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Designing your own stream types

Streams can be thought of as a "base class" that implements quite a bit of functionaity for a piece of data. You may want to create new types of streams (such as Chess/game) and new types of messages (such as Chess/move) when you develop new apps and plugins. First, you would name your stream type with a namespace, such as "Chess/game". You would enter it in your app.json or plugin.json file:

  "Streams": {
    "types": {
      "Chess/game": {
        /* a client is able to create
           streams of this type by via a
           POST to Streams/stream
		   and can set content and title
		   attributes */
        "create": ["content", "title"],
        /* a client is able to edit
           streams of this type via a
           PUT to Streams/stream,
		   but can only change the
		   content and title attributes */
        "edit": ["content", "title"],
        /* default field values */
        "defaults": {
          "title": "Untitled Chess Game",
		  "icon": "Chess/game",
		  "readLevel": 40
        /* information about messages */
        "messages": {
          "Chess/move": {
            /* a client is able to post
               messags of this type via
               POST to Streams/message */
            "edit": true,
            /* describes what this is */
            "description": "A chess move",
            /* email subject for notif. */
            "subject": "A move was made"

Normally, the icon, title, content fields, and ability to store custom attributes, should be enough for most purposes. The field title can hold up to 255 characters, content can hold up to 1023, and attributes can hold JSON up to 1023 characters. Sometimes, though, you need to store larger data, in which case you might want an auxiliary database table. You'd make an update script for your app or plugin, with SQL something like this:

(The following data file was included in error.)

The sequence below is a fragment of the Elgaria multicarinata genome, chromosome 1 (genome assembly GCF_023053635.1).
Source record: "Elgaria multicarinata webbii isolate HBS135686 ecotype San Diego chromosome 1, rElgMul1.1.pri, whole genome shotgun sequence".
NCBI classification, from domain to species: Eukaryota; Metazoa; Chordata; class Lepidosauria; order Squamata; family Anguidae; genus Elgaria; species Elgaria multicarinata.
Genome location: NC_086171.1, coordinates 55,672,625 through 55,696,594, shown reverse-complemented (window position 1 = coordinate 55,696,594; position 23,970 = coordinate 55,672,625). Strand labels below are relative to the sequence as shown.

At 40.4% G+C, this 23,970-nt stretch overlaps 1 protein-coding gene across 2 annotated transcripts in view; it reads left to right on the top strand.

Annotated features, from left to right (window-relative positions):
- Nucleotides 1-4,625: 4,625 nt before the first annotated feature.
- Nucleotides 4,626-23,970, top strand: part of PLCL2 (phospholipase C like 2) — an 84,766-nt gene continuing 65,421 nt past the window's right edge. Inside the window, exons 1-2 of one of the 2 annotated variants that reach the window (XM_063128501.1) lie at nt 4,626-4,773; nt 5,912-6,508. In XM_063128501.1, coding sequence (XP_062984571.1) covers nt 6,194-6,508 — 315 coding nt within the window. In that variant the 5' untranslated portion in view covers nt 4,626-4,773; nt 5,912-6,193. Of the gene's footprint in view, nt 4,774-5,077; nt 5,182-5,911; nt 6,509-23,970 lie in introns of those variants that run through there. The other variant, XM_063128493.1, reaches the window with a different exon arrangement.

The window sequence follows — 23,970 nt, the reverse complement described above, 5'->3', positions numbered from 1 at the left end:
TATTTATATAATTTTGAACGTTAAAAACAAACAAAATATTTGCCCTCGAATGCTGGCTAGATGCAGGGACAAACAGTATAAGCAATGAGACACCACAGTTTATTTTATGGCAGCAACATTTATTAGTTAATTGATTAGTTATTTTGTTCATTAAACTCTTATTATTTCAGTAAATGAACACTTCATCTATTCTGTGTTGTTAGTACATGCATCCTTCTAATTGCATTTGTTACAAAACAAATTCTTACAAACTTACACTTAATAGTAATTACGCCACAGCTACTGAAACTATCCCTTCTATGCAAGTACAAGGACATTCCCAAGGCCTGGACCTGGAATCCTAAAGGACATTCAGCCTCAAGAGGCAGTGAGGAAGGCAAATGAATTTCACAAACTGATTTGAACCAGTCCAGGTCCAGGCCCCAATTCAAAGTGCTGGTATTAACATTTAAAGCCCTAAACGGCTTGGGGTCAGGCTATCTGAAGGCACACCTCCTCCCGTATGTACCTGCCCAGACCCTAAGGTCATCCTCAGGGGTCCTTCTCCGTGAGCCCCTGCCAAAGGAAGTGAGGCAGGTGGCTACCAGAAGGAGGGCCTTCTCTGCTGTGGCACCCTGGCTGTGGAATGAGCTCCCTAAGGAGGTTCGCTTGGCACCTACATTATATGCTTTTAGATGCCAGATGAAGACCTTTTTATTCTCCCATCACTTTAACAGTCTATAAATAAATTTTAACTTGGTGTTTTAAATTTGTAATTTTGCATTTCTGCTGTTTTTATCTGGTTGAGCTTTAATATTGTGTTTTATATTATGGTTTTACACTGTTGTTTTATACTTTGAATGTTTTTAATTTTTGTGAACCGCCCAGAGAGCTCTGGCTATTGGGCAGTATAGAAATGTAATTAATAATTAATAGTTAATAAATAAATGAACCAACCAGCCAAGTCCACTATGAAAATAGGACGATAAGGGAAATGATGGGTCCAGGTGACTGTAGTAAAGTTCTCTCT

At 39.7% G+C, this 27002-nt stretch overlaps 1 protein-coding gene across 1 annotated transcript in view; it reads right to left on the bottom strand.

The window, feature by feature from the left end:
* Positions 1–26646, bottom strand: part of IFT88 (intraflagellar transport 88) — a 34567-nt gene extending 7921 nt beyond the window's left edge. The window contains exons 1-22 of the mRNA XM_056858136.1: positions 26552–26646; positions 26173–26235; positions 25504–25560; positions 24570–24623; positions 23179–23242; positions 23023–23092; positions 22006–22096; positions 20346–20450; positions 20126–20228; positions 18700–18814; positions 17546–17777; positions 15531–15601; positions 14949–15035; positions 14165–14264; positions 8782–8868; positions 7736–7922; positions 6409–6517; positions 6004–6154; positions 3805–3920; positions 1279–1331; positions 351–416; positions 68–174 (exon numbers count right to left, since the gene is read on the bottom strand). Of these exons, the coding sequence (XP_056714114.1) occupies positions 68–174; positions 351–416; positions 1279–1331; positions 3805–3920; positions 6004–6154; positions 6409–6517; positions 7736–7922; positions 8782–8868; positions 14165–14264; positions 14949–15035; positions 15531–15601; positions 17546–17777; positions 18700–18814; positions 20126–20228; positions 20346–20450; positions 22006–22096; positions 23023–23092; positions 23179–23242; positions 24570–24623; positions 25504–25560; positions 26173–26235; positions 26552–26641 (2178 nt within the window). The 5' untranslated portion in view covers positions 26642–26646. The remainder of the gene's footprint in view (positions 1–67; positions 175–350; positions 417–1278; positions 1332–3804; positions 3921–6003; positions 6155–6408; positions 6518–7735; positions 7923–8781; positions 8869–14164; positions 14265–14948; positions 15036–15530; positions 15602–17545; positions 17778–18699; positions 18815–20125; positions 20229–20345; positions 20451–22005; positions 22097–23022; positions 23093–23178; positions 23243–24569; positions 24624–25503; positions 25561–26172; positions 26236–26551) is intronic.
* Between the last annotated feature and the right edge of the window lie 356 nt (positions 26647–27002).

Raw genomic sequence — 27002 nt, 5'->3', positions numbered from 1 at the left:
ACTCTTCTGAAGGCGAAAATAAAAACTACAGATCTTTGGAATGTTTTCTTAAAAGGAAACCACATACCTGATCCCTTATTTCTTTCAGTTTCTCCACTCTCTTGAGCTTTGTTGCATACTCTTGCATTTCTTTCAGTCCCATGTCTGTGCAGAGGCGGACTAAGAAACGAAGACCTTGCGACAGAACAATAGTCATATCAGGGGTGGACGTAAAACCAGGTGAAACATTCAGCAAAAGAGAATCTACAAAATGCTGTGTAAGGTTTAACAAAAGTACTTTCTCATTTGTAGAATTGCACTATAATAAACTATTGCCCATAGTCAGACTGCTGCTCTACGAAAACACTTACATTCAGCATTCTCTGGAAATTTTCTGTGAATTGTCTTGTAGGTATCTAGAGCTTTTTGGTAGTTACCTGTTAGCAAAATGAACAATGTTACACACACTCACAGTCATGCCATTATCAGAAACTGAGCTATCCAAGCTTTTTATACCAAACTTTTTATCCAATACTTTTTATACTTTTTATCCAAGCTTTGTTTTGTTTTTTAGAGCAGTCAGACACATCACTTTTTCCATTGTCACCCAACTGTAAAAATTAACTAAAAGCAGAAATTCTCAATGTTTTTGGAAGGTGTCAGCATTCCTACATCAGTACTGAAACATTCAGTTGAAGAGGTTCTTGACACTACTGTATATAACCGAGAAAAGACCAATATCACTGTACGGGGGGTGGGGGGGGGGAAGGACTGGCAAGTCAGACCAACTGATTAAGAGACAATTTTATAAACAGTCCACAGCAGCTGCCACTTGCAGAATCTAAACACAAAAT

// SQL to create table:
CREATE TABLE `chess_game` (
  `publisherId` varchar(31),
  `streamName` varchar(255),
  `userId` varchar(31) NOT NULL,
  `moves` text NOT NULL,
  PRIMARY KEY (`publisherId`,`streamName`)

After running scripts/Q/models to autogenerate classes for the database model, you'd add an additional field into the config:

  "Streams": {
    "types": {
      "Chess/game": {
        /* Supply the name of a
           PHP class representing
           the table which extends
           Chess/game streams */
        "extend": ["Chess_Game"]

Behind the scenes, every time Streams::fetch( ) gets a "Chess/game" stream from the database, it also fetches a corresponding row from the chess_game table. Given a $stream object, you'd simply access the corresponding Chess_Game object as $stream->Chess_Game. Extended fields are assigned and managed just as the core fields like "icon" and "title" are:

// fetch a chess game
$stream = Streams::fetchOne(null, $pubId, $name);
$stream->moves .= "\ne2-e4";
$stream->save(); // updates Chess_Game table
  'type' => 'Chess/move',
  'content' => '',
  'instructions' => array(
    'move' => 'e2-e4',
    'color' => 'white'
// get associated Chess_Game object
$game = $stream->get('Chess_Game');
$game->resign(); // call some method on it
// or vice versa:
$stream = Streams_Stream::extendedBy($game);

Client-side constructors

On the client side, you would want to define a Javascript constructor and handlers for this stream's messages, similar to how you do for tools:

function (fields) {
  // set some extended fields
  this.fields.moves = fields.moves;
  // DO NOT add events to the stream:
  this.onSomething = new Q.Event();
  // ^^ do not do this, see below
  // let's subscribe to some messages
  function (stream, message) {
    // The stream variable here
	// refers to the cached local
	// representation of the stream,
	// whose state we'll now update:
    stream.moves += 
	  ((message.color === 'white')
	  ? "\n" : "\t")
	  + message.move;
  }, 'Chess/game');

The code above illustrates a fundamental convention for implementing new types of streams: when a new message is posted, the local representation of the stream should be updated to match what it would be if the stream was refreshed. Said another way, part of handling messages client-side is "applying diff patches" to the state of the stream they are posted on.

Your new stream type is ready to be used alongside other streams by both the client and the server.

When defining new stream types, do not add events like you would to tools. That's because, when streams are refreshed, entirely new stream objects might be created and replaced in the cache.

Adding more hooks

If the above functionality is not enough for you for some reason, you can also add hooks to extend the retrieving and saving of the streams, posting of messages, etc.

{"Q": {"handlersBeforeEvent":

/* before saving a Chess/game stream */

/* before posting in Chess/game streams: */

/* before posting Chess/move messages: */

}, "handlersAfterEvent": {

/* after fetching Chess/game streams: */

/* after posting in Chess/game streams: */

/* after posting Chess/move messages: */


and implement them, something like this:

  $stream = $params['stream'];
  $retrieved = $stream->wasRetrieved();
  if ($retrieved
  and !$stream->wasModified('foo')) {
  // do stuff here

($params, &$streams)
  if (!$params['retrieved']) {
    // all the streams were already cached
  // do stuff here